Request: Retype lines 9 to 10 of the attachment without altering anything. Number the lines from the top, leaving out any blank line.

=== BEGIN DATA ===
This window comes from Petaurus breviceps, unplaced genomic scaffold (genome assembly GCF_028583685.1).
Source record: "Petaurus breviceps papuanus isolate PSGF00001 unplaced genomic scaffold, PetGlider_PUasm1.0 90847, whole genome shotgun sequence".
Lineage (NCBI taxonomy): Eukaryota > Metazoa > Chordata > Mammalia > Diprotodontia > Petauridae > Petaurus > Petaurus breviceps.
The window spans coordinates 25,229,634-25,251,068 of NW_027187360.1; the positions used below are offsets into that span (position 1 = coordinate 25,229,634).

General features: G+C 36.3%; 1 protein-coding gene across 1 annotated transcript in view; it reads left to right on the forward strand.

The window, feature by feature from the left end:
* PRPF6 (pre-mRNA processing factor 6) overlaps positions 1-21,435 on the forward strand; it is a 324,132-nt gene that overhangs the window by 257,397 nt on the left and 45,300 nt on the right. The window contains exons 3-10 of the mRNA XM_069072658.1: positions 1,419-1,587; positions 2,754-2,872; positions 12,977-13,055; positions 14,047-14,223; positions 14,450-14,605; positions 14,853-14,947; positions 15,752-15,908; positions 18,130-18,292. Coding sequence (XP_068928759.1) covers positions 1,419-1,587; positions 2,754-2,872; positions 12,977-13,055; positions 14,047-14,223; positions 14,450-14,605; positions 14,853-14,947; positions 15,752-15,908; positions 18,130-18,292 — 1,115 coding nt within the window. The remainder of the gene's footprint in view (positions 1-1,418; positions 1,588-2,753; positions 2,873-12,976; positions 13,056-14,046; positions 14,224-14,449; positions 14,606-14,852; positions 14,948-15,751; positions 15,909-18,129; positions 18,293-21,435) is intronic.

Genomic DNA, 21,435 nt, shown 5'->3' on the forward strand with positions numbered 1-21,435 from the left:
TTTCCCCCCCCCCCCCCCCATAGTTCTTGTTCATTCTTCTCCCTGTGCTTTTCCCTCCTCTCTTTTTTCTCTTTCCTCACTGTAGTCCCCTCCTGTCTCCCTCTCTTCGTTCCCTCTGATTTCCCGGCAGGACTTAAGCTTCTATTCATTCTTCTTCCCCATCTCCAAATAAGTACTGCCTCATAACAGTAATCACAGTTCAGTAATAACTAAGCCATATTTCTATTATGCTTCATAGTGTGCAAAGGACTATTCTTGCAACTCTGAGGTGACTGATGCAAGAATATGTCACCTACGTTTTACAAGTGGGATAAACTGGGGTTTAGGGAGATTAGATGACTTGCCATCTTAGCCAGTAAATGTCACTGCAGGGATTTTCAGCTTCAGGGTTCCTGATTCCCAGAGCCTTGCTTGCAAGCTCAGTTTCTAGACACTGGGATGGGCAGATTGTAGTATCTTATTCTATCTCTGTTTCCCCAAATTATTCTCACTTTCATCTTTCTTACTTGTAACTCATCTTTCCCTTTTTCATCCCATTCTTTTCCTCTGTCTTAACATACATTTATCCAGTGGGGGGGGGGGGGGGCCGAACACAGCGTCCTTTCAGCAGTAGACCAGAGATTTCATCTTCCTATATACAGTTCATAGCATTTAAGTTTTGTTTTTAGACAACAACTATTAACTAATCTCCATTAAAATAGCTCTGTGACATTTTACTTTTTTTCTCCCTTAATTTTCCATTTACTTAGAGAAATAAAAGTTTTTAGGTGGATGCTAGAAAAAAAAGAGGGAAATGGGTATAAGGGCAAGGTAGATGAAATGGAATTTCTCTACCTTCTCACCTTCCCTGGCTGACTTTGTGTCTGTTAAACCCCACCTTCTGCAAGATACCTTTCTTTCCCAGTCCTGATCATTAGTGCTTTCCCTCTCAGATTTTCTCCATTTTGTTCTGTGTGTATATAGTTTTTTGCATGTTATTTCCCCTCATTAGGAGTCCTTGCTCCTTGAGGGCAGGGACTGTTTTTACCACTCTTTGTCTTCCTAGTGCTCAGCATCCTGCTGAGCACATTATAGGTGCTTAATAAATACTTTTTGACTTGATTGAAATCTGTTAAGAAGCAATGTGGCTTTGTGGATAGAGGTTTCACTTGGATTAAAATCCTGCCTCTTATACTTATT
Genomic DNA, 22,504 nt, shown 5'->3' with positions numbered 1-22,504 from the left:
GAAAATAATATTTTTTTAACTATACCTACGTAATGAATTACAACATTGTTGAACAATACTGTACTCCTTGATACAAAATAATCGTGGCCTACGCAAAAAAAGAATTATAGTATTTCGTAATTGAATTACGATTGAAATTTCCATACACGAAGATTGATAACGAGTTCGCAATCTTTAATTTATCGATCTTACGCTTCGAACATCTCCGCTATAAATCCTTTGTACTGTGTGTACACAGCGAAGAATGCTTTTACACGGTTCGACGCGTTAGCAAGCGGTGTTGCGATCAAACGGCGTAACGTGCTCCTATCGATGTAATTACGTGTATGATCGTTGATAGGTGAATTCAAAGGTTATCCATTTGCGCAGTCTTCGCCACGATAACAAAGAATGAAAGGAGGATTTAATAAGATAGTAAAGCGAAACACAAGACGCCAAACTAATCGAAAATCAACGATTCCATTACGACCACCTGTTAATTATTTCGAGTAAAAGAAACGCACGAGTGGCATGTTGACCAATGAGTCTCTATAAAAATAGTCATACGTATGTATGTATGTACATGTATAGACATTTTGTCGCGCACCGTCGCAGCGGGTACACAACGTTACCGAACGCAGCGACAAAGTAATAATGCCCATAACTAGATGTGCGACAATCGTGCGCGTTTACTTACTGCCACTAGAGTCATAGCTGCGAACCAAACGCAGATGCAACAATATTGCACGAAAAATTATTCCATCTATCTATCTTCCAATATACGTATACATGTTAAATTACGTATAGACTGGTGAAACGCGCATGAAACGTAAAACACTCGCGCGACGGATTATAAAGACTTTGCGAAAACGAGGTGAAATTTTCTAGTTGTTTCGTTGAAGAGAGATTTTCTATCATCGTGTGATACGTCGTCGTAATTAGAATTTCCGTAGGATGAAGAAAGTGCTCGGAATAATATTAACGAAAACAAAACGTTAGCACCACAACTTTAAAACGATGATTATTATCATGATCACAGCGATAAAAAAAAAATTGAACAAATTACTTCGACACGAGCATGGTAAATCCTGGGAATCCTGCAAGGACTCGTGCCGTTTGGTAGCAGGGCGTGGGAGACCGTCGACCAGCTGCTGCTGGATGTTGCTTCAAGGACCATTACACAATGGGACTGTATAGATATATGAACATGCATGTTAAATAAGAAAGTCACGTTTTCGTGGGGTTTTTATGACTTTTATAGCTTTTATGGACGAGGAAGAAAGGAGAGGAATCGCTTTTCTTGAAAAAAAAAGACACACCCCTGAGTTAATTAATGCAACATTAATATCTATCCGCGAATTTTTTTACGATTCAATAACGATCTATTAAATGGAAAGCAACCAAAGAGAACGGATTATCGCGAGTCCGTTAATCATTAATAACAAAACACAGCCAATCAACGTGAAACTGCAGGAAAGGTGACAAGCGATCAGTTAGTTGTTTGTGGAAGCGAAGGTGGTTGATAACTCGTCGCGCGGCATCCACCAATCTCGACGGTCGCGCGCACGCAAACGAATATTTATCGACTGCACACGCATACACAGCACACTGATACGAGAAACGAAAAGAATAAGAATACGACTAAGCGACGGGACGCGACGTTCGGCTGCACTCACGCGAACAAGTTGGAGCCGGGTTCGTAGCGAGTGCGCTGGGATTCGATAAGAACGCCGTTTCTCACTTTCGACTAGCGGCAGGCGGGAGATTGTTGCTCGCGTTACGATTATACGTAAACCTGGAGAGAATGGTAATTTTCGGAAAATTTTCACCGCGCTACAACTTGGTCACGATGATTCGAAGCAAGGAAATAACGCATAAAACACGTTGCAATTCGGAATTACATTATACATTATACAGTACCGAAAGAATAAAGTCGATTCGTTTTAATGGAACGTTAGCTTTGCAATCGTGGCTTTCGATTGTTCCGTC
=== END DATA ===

TTTCCCCCCCCCCCCCCCCATAGTTCTTGTTCATTCTTCTCCCTGTGCTTTTCCCTCCTCTCTTTTTTCTCTTTCCTCACTGTAGTCCCCTCCTGTCTCCCTCTCTTCGTTCCCTCTGATTTCCCGGCAGGACTTAAGCTTCTATTCATTCTTCTTCCCCATCTCCAAATAAGTACTGCCTCATAACAGTAATCACAGTTCAGTAATAACTAAGCCATATTTCTATTATGCTTCATAGTGTGCAAAGGACTATTCTTGCAACTCTGAGGTGACTGATGCAAGAATATGTCACCTACGTTTTACAAGTGGGATAAACTGGGGTTTAGGGAGATTAGATGACTTGCCATCTTAGCCAGTAAATGTCACTGCAGGGATTTTCAGCTTCAGGGTTCCTGATTCCCAGAGCCTTGCTTGCAAGCTCAGTTTCTAGACACTGGGATGGGCAGATTGTAGTATCTTATTCTATCTCTGTTTCCCCAAATTATTCTCACTTTCATCTTTCTTACTTGTAACTCATCTTTCCCTTTTTCATCCCATTCTTTTCCTCTGTCTTAACATACATTTATCCAGTGGGGGGGGGGGGGGGCCGAACACAGCGTCCTTTCAGCAGTAGACCAGAGATTTCATCTTCCTATATACAGTTCATAGCATTTAAGTTTTGTTTTTAGACAACAACTATTAACTAATCTCCATTAAAATAGCTCTGTGACATTTTACTTTTTTTCTCCCTTAATTTTCCATTTACTTAGAGAAATAAAAGTTTTTAGGTGGATGCTAGAAAAAAAAGAGGGAAATGGGTATAAGGGCAAGGTAGATGAAATGGAATTTCTCTACCTTCTCACCTTCCCTGGCTGACTTTGTGTCTGTTAAACCCCACCTTCTGCAAGATACCTTTCTTTCCCAGTCCTGATCATTAGTGCTTTCCCTCTCAGATTTTCTCCATTTTGTTCTGTGTGTATATAGTTTTTTGCATGTTATTTCCCCTCATTAGGAGTCCTTGCTCCTTGAGGGCAGGGACTGTTTTTACCACTCTTTGTCTTCCTAGTGCTCAGCATCCTGCTGAGCACATTATAGGTGCTTAATAAATACTTTTTGACTTGATTGAAATCTGTTAAGAAGCAATGTGGCTTTGTGGATAGAGGTTTCACTTGGATTAAAATCCTGCCTCTTATACTTATT
Genomic DNA, 22,504 nt, shown 5'->3' with positions numbered 1-22,504 from the left: